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delivery

the act of delivering or distributing something (as goods or mail); "his reluctant delivery of bad news"
Synonyms: bringing
2. delivery - the event of giving birth; "she had a difficult delivery"
3. delivery - your characteristic style or manner of expressing yourself orally; "his manner of speaking was quite abrupt"; "her speech was barren of southernisms"; "I detected a slight accent in his speech"
Synonyms: manner of speaking, speech
4. delivery - the voluntary transfer of something (title or possession) from one party to another
Synonyms: legal transfer, livery
5. delivery - (baseball) the throwing of a baseball by a pitcher to a batter
Synonyms: pitch
6. delivery - recovery or preservation from loss or danger; "work is the deliverance of mankind"; "a surgeon's job is the saving of lives"
Synonyms: deliverance, rescue, saving
7. delivery - the act of delivering a child
Synonyms: obstetrical delivery


DELIVERY, conveyancing. The transferring of a deed from the grantor to the grantee, in such a manner as to deprive him of the right to recall it; Dev. Eq. R. 14 or the delivery may be made and accepted by an attorney. This is indispensably necessary to the validity of a deed; 9 Shepl. 569 2 Harring. 197; 16 Verm. 563; except it be the deed of a corporation, which, however, must be executed under their common seal. Watkin's Prin. Con. 300. But although, as a general rule, the delivery of a deed is essential to its perfection, it is never averred in pleading. 1 Wms. Saund. Rep. 291, note Arch. Dig. of Civ. Pl. 138.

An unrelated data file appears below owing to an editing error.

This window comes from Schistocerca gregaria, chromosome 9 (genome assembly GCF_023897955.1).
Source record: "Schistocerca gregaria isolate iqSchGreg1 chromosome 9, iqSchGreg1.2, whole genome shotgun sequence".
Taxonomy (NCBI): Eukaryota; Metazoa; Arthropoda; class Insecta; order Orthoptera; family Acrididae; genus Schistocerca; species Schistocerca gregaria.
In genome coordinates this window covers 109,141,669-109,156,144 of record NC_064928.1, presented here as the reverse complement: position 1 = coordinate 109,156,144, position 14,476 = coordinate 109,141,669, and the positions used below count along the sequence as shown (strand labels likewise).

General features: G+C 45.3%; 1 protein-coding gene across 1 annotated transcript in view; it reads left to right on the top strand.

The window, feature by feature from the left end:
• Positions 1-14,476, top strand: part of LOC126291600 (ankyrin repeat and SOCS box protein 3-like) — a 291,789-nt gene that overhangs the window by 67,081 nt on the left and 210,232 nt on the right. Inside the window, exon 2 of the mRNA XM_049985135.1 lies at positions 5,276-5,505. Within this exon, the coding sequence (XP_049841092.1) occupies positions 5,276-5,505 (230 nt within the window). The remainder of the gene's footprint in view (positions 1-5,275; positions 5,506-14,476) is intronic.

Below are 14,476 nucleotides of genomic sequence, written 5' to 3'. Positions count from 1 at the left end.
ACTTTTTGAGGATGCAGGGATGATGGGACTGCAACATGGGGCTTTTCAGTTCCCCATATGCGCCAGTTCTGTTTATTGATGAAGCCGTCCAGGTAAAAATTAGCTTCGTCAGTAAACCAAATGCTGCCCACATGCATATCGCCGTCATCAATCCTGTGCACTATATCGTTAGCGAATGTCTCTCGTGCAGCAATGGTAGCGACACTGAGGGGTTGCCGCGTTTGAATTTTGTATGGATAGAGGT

2. As to the form, the delivery may be by words without acts; as, if the deed be lying upon a table, and the grantor says to the grantee, "take that as my deed," it will be a sufficient delivery; or it may be by acts without words, and therefore a dumb man may deliver a deed. Co. Litt. 36 a, note; 6 Sim. Rep. 31; Gresl. Eq. Ev. 120; Wood. B. 2, c. 3; 6 Miss. R. 326; 5 Shepl. 391; 11 Verm. 621; 6 Watts & S. 329; 23 Wend. 43; 3 Hill, 513; 2 Barr, 191, 193 2 Ev. Poth. 165-6.
3. A delivery may be either absolute, Is when it is delivered to the grantor himself; or it may be conditional, that is, to a third person to keep until some condition shall have been performed by the grantee, and then it is called an escrow. (q.v.) See 2 Bl. Com. 306 4 Kent. Coin. 446 2 Bouv. Inst. n. 2018, et seq.; Cruise, Dig. tit. 32, c. 2, s. 87; 5 Serg. & Rawle, 523; 8 Watts, R. 1; and articles Assent; Deed.
4. The formula, "I deliver this as my act and deed," which means the actual delivery of the deed by the grantor into the hands or for the use of the grantee, is incongruous, not to say absurd, when applied to deeds which cannot in their nature be delivered to any person; as deeds of revocation, appointment, &c., under a power where uses to unborn children and the like, if in fact such instruments, though sealed, can be properly called deeds, i. e. writings sealed and delivered. Ritson's Practical Points, 146.

DELIVERY, contracts. The transmitting the possession of a thing from one person into the power and possession of another.